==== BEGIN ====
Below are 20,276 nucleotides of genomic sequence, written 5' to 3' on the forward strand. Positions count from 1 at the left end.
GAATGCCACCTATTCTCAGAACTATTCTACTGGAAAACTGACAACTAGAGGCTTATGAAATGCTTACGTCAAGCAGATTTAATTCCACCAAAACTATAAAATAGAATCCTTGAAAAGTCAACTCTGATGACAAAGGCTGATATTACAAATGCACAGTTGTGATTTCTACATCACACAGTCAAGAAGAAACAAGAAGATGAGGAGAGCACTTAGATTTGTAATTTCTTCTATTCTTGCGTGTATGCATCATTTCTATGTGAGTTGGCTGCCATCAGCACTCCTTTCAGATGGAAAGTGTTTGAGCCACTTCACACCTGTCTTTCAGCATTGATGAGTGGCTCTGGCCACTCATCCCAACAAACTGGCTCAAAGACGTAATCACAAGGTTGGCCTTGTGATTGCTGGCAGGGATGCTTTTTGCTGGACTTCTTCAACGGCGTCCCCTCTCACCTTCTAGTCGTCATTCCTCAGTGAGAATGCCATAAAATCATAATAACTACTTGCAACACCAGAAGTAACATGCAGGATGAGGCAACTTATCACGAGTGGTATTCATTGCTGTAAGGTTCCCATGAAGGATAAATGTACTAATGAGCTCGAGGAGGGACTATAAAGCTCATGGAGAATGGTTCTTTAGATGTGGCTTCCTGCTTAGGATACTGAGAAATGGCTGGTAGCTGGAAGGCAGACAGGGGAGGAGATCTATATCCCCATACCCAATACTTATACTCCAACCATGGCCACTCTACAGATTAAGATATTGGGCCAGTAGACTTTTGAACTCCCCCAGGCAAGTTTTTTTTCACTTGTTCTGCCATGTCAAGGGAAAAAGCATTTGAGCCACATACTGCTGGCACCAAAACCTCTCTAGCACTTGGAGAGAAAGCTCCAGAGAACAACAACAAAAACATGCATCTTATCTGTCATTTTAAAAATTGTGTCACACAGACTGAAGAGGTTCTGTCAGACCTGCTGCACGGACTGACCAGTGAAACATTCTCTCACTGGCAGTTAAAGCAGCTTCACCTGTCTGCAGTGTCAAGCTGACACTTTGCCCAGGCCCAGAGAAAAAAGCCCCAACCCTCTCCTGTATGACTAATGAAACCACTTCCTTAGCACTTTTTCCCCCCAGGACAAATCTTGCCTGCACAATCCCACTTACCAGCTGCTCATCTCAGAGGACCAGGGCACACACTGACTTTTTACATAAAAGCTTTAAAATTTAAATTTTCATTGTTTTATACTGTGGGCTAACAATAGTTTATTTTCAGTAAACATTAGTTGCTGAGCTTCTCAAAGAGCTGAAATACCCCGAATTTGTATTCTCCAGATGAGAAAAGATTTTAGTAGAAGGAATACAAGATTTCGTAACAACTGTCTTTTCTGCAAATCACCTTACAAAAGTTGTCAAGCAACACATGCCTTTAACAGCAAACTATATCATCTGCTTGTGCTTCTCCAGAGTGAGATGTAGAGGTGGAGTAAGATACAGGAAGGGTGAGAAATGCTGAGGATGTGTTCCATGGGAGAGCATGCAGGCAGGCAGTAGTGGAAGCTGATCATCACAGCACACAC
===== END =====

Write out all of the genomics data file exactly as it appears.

Below are 20,276 nucleotides of genomic sequence, written 5' to 3' on the forward strand. Positions count from 1 at the left end.
GAATGCCACCTATTCTCAGAACTATTCTACTGGAAAACTGACAACTAGAGGCTTATGAAATGCTTACGTCAAGCAGATTTAATTCCACCAAAACTATAAAATAGAATCCTTGAAAAGTCAACTCTGATGACAAAGGCTGATATTACAAATGCACAGTTGTGATTTCTACATCACACAGTCAAGAAGAAACAAGAAGATGAGGAGAGCACTTAGATTTGTAATTTCTTCTATTCTTGCGTGTATGCATCATTTCTATGTGAGTTGGCTGCCATCAGCACTCCTTTCAGATGGAAAGTGTTTGAGCCACTTCACACCTGTCTTTCAGCATTGATGAGTGGCTCTGGCCACTCATCCCAACAAACTGGCTCAAAGACGTAATCACAAGGTTGGCCTTGTGATTGCTGGCAGGGATGCTTTTTGCTGGACTTCTTCAACGGCGTCCCCTCTCACCTTCTAGTCGTCATTCCTCAGTGAGAATGCCATAAAATCATAATAACTACTTGCAACACCAGAAGTAACATGCAGGATGAGGCAACTTATCACGAGTGGTATTCATTGCTGTAAGGTTCCCATGAAGGATAAATGTACTAATGAGCTCGAGGAGGGACTATAAAGCTCATGGAGAATGGTTCTTTAGATGTGGCTTCCTGCTTAGGATACTGAGAAATGGCTGGTAGCTGGAAGGCAGACAGGGGAGGAGATCTATATCCCCATACCCAATACTTATACTCCAACCATGGCCACTCTACAGATTAAGATATTGGGCCAGTAGACTTTTGAACTCCCCCAGGCAAGTTTTTTTTCACTTGTTCTGCCATGTCAAGGGAAAAAGCATTTGAGCCACATACTGCTGGCACCAAAACCTCTCTAGCACTTGGAGAGAAAGCTCCAGAGAACAACAACAAAAACATGCATCTTATCTGTCATTTTAAAAATTGTGTCACACAGACTGAAGAGGTTCTGTCAGACCTGCTGCACGGACTGACCAGTGAAACATTCTCTCACTGGCAGTTAAAGCAGCTTCACCTGTCTGCAGTGTCAAGCTGACACTTTGCCCAGGCCCAGAGAAAAAAGCCCCAACCCTCTCCTGTATGACTAATGAAACCACTTCCTTAGCACTTTTTCCCCCCAGGACAAATCTTGCCTGCACAATCCCACTTACCAGCTGCTCATCTCAGAGGACCAGGGCACACACTGACTTTTTACATAAAAGCTTTAAAATTTAAATTTTCATTGTTTTATACTGTGGGCTAACAATAGTTTATTTTCAGTAAACATTAGTTGCTGAGCTTCTCAAAGAGCTGAAATACCCCGAATTTGTATTCTCCAGATGAGAAAAGATTTTAGTAGAAGGAATACAAGATTTCGTAACAACTGTCTTTTCTGCAAATCACCTTACAAAAGTTGTCAAGCAACACATGCCTTTAACAGCAAACTATATCATCTGCTTGTGCTTCTCCAGAGTGAGATGTAGAGGTGGAGTAAGATACAGGAAGGGTGAGAAATGCTGAGGATGTGTTCCATGGGAGAGCATGCAGGCAGGCAGTAGTGGAAGCTGATCATCACAGCACACAC